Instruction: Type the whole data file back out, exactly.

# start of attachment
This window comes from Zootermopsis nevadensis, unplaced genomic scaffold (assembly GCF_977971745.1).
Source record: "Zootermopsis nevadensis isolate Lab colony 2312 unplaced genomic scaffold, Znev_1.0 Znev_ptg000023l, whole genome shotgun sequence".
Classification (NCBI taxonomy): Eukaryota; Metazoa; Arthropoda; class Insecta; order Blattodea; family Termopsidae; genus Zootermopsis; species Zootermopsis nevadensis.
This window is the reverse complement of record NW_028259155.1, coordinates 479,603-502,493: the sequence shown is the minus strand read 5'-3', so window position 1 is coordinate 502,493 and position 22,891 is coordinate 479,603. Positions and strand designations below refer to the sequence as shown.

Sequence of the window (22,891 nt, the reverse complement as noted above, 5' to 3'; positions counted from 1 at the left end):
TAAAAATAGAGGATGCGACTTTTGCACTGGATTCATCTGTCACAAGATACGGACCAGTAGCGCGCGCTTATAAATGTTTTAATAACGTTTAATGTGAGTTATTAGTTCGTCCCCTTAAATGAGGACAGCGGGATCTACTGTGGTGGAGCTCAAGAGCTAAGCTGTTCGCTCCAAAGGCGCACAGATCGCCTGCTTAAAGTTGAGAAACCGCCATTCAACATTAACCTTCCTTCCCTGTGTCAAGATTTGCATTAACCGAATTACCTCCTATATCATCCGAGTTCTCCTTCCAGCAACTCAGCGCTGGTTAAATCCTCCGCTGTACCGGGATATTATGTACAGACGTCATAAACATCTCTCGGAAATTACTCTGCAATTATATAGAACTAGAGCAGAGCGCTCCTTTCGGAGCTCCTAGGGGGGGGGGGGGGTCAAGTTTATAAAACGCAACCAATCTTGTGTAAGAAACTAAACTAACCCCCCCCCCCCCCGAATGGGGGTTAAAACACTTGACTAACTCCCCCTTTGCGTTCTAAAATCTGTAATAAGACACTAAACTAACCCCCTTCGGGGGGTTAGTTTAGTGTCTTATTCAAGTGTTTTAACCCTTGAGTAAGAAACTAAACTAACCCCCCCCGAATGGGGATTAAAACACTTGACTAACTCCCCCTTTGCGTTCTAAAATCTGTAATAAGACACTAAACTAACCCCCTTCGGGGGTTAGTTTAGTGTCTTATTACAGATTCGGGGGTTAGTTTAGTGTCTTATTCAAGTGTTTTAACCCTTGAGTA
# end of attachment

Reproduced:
This window comes from Zootermopsis nevadensis, unplaced genomic scaffold (assembly GCF_977971745.1).
Source record: "Zootermopsis nevadensis isolate Lab colony 2312 unplaced genomic scaffold, Znev_1.0 Znev_ptg000023l, whole genome shotgun sequence".
Classification (NCBI taxonomy): Eukaryota; Metazoa; Arthropoda; class Insecta; order Blattodea; family Termopsidae; genus Zootermopsis; species Zootermopsis nevadensis.
This window is the reverse complement of record NW_028259155.1, coordinates 479,603-502,493: the sequence shown is the minus strand read 5'-3', so window position 1 is coordinate 502,493 and position 22,891 is coordinate 479,603. Positions and strand designations below refer to the sequence as shown.

Sequence of the window (22,891 nt, the reverse complement as noted above, 5' to 3'; positions counted from 1 at the left end):
TAAAAATAGAGGATGCGACTTTTGCACTGGATTCATCTGTCACAAGATACGGACCAGTAGCGCGCGCTTATAAATGTTTTAATAACGTTTAATGTGAGTTATTAGTTCGTCCCCTTAAATGAGGACAGCGGGATCTACTGTGGTGGAGCTCAAGAGCTAAGCTGTTCGCTCCAAAGGCGCACAGATCGCCTGCTTAAAGTTGAGAAACCGCCATTCAACATTAACCTTCCTTCCCTGTGTCAAGATTTGCATTAACCGAATTACCTCCTATATCATCCGAGTTCTCCTTCCAGCAACTCAGCGCTGGTTAAATCCTCCGCTGTACCGGGATATTATGTACAGACGTCATAAACATCTCTCGGAAATTACTCTGCAATTATATAGAACTAGAGCAGAGCGCTCCTTTCGGAGCTCCTAGGGGGGGGGGGGGGTCAAGTTTATAAAACGCAACCAATCTTGTGTAAGAAACTAAACTAACCCCCCCCCCCCCCGAATGGGGGTTAAAACACTTGACTAACTCCCCCTTTGCGTTCTAAAATCTGTAATAAGACACTAAACTAACCCCCTTCGGGGGGTTAGTTTAGTGTCTTATTCAAGTGTTTTAACCCTTGAGTAAGAAACTAAACTAACCCCCCCCGAATGGGGATTAAAACACTTGACTAACTCCCCCTTTGCGTTCTAAAATCTGTAATAAGACACTAAACTAACCCCCTTCGGGGGTTAGTTTAGTGTCTTATTACAGATTCGGGGGTTAGTTTAGTGTCTTATTCAAGTGTTTTAACCCTTGAGTA